Introduction to a Theory of Musical Technology Before Music

by SAKONDA Nobuyasu (musician)

Born in Kobe in 1961. By concentrating on the realtime communication between personal computers and the surrounding environment, Sakonda explores the musical possibilities that emerge. He is the co-author of the book Magical MAX Tour (D-Art Publishers), and has released a CD called MAX Variety Show (Kaeru Cafe).

The not particularly accomplished study I'm about to embark on deals with the theme of the relation between music and technology. Music, while transcending cultural differences, is linked closely with technique in any historical period. Yet in this age when in a variety of areas composing, performing, and listening with computers seems to be becoming an inevitability, a special relationship between music and technology that is completely different from any in the past seems to have emerged. Musicians, critics, and listeners all respond too eagerly, and anticipate unconditionally the promise they sense in the word technology. Over and above the intentions of contemporary art, this always seems to be the first card that must be played, and also always seems to be the final indulgence. To strike a new vein of artistic expression, musicians constantly strive to at the very least never fall behind technological advances. In this way, people compete to find something, and words like "transitional" and "experimental" come to be used as a way of deferring judgment about music that is still in the process of being mined for something of value. Throughout the history of music, this overly sensitive attitude toward technology has remained prevalent as if it was natural, but when viewed in an objective light it must be said that this is a special state of affairs. Therefore, I would like to deal not with non-historical aspects of music and technology that we expect to be essential, but rather aspects that clearly belong to "today." And by this the music and technology that exists in the specific socio-cultural context of the present, and my attempts to make music through the use of computers.

In the past in my writings and lectures about MAX I heralded this technology with a knowing look on my face saying, "Composition with programming language allows you to become free of a variety of existing concepts, and express your ideas directly." As you'll notice, there are a number of dangerous verbal landmines buried in this sentence: "free," "your ideas," "express." It looks as though I've absentmindedly stepped on one of them. But it was thanks to this that I had an internal hemorrhage last summer, and was obliged to have my brain worked on with the latest medical technology. Unhealthy ideas concerning technology and music have been deposited in my head since then, and I have come to a complete standstill. To start moving again, it is necessary to bring these unhealthy thoughts to an end. As a result, I've written this essay to function as a kind of personal (rather masochistic) interrogation that takes place in a back room at the stationhouse in which the detective and the suspect are both me.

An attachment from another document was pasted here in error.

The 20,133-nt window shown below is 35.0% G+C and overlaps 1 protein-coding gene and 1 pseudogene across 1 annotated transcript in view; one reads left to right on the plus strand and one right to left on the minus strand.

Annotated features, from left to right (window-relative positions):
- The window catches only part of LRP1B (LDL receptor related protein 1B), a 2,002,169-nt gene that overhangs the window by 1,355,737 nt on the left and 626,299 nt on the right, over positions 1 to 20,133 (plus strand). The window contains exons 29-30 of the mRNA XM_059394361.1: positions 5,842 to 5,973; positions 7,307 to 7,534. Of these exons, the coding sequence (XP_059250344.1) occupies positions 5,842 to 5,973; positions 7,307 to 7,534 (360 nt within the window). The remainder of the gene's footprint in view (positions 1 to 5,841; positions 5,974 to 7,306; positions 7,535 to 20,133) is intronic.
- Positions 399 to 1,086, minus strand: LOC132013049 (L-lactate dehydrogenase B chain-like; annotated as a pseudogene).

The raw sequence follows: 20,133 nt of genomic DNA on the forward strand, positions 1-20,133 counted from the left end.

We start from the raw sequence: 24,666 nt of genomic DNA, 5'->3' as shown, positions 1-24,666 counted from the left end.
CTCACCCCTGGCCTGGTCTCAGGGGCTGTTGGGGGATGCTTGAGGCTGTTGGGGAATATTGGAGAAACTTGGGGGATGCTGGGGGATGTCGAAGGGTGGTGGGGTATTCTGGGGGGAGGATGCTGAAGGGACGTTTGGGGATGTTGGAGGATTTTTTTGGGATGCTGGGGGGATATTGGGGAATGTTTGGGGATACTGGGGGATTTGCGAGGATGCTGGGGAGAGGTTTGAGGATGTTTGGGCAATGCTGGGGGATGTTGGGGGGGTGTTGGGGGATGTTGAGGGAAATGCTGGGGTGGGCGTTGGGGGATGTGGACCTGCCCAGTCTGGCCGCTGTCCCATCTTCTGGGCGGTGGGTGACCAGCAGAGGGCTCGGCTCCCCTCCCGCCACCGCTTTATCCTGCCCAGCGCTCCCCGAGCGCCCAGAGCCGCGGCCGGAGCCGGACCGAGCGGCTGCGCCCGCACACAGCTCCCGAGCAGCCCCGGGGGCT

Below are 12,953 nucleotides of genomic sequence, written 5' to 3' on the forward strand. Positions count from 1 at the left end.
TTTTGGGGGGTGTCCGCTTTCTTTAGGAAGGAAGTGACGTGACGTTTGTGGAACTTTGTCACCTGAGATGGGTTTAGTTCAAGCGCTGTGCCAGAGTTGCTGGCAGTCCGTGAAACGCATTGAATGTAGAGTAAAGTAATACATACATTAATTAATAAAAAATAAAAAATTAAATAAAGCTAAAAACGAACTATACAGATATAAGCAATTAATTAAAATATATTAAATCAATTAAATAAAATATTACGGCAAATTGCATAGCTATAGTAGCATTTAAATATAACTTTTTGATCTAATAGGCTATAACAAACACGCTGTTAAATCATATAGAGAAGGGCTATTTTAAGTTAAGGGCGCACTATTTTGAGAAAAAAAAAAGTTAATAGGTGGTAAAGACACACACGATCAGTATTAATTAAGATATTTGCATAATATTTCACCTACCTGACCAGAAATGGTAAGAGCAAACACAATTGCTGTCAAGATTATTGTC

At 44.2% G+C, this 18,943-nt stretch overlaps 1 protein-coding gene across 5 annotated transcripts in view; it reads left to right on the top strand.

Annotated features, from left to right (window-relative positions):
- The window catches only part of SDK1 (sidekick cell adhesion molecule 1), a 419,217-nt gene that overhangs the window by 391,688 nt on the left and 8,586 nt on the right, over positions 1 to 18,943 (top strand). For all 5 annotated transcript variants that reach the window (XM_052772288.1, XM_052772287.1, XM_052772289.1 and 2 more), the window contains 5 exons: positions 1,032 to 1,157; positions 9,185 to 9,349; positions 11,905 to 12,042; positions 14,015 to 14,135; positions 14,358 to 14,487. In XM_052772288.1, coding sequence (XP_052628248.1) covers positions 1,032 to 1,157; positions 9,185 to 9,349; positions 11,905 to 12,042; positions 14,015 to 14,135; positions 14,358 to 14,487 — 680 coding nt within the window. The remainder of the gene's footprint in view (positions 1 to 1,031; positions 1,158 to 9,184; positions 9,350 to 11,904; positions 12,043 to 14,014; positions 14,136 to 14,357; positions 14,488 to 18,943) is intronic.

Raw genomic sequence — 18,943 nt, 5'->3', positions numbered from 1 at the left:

First of all, let's briefly outline the problem. The questions that I am asking in this essay are ones that have never before been stated clearly in the music world. Whether one is aware of it or not, by using a computer in music or even by intending to use a computer, we are no doubt playing with fire. I would like to investigate exactly what this might be. We have already come to the vague realization that technology is something more than an instrumental method. It can't be said that the computer has the same relation to a musician as a brush does to a painter. Despite this, in the places where music is made, as in every other area of life, technology is only the subject of discussion in regard to the instrumental possibilities that have been newly established by it. What supports our faith in technology are the positions that technology, music and we ourselves occupy in today's society; the arbitration between technological notions and the artistic act is a theme we do not question. For me, this is not at all a problem to be speculated on for the sake of amusement, but a practical concern that will determine the direction my music takes in the future.

In order to deal with this, let me briefly get away from music, and begin by addressing the extremely plain and tangential question of what exactly these things we call technology and the computer in the socio-cultural context of today are. Although there is a torrent of technology that has been unleashed, the fact is it has been left untouched without a true understanding of its nature. It only takes a cursory look to figure out that this is a foolhardy battle against an opponent that is simply a massive monster in the history of thought. Thus, I would ask that my readers keep a sadistic eye on me to see whether or not I reach some rational conclusion or practical policy by the end of this essay.